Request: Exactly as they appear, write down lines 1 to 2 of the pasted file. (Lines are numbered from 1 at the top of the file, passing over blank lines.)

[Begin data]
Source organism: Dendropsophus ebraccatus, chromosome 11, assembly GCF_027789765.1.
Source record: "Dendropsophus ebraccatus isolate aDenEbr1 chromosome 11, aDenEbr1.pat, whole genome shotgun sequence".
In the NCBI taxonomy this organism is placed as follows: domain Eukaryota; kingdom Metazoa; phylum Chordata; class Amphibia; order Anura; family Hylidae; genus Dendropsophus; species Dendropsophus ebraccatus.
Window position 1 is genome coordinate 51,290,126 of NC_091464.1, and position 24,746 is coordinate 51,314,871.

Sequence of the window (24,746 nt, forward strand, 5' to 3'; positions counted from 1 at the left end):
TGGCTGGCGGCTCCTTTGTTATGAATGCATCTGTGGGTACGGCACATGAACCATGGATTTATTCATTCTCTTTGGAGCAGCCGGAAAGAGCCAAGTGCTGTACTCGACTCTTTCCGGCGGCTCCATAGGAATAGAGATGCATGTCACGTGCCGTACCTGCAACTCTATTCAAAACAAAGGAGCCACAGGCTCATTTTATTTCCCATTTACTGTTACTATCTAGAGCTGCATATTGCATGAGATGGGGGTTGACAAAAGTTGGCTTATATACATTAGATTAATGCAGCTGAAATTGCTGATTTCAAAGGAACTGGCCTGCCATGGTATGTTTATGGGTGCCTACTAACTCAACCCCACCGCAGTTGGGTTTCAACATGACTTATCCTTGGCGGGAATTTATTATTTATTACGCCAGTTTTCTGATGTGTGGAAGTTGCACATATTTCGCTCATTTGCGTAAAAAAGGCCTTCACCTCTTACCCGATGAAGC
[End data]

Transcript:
Source organism: Dendropsophus ebraccatus, chromosome 11, assembly GCF_027789765.1.
Source record: "Dendropsophus ebraccatus isolate aDenEbr1 chromosome 11, aDenEbr1.pat, whole genome shotgun sequence".